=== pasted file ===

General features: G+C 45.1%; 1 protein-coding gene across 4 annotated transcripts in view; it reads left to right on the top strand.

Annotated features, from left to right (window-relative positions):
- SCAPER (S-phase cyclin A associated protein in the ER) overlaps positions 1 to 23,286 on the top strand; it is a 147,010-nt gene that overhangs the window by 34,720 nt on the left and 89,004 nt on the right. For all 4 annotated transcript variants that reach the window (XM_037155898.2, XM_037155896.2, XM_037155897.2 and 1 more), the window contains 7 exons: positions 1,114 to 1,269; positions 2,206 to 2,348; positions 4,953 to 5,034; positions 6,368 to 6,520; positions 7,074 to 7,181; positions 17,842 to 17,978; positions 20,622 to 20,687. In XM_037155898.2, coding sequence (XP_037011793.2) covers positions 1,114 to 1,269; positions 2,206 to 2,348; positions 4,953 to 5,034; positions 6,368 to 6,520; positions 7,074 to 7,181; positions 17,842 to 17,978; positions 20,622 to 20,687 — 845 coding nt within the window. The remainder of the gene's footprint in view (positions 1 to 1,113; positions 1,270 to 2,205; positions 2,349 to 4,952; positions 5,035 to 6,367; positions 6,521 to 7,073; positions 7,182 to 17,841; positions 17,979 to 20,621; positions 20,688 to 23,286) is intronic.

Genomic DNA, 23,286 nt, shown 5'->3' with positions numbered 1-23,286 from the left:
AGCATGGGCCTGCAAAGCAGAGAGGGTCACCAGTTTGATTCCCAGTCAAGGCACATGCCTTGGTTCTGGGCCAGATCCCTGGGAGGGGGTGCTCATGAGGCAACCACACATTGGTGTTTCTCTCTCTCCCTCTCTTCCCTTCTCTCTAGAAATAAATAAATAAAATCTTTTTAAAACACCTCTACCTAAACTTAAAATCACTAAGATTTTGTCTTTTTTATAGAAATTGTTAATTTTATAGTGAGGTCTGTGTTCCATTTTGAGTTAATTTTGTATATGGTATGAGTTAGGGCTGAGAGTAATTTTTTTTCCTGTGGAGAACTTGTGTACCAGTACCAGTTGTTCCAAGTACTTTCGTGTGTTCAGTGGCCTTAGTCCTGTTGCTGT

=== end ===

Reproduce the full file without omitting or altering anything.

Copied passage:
General features: G+C 45.1%; 1 protein-coding gene across 4 annotated transcripts in view; it reads left to right on the top strand.

Annotated features, from left to right (window-relative positions):
- SCAPER (S-phase cyclin A associated protein in the ER) overlaps positions 1 to 23,286 on the top strand; it is a 147,010-nt gene that overhangs the window by 34,720 nt on the left and 89,004 nt on the right. For all 4 annotated transcript variants that reach the window (XM_037155898.2, XM_037155896.2, XM_037155897.2 and 1 more), the window contains 7 exons: positions 1,114 to 1,269; positions 2,206 to 2,348; positions 4,953 to 5,034; positions 6,368 to 6,520; positions 7,074 to 7,181; positions 17,842 to 17,978; positions 20,622 to 20,687. In XM_037155898.2, coding sequence (XP_037011793.2) covers positions 1,114 to 1,269; positions 2,206 to 2,348; positions 4,953 to 5,034; positions 6,368 to 6,520; positions 7,074 to 7,181; positions 17,842 to 17,978; positions 20,622 to 20,687 — 845 coding nt within the window. The remainder of the gene's footprint in view (positions 1 to 1,113; positions 1,270 to 2,205; positions 2,349 to 4,952; positions 5,035 to 6,367; positions 6,521 to 7,073; positions 7,182 to 17,841; positions 17,979 to 20,621; positions 20,688 to 23,286) is intronic.

Genomic DNA, 23,286 nt, shown 5'->3' with positions numbered 1-23,286 from the left:
AGCATGGGCCTGCAAAGCAGAGAGGGTCACCAGTTTGATTCCCAGTCAAGGCACATGCCTTGGTTCTGGGCCAGATCCCTGGGAGGGGGTGCTCATGAGGCAACCACACATTGGTGTTTCTCTCTCTCCCTCTCTTCCCTTCTCTCTAGAAATAAATAAATAAAATCTTTTTAAAACACCTCTACCTAAACTTAAAATCACTAAGATTTTGTCTTTTTTATAGAAATTGTTAATTTTATAGTGAGGTCTGTGTTCCATTTTGAGTTAATTTTGTATATGGTATGAGTTAGGGCTGAGAGTAATTTTTTTTCCTGTGGAGAACTTGTGTACCAGTACCAGTTGTTCCAAGTACTTTCGTGTGTTCAGTGGCCTTAGTCCTGTTGCTGT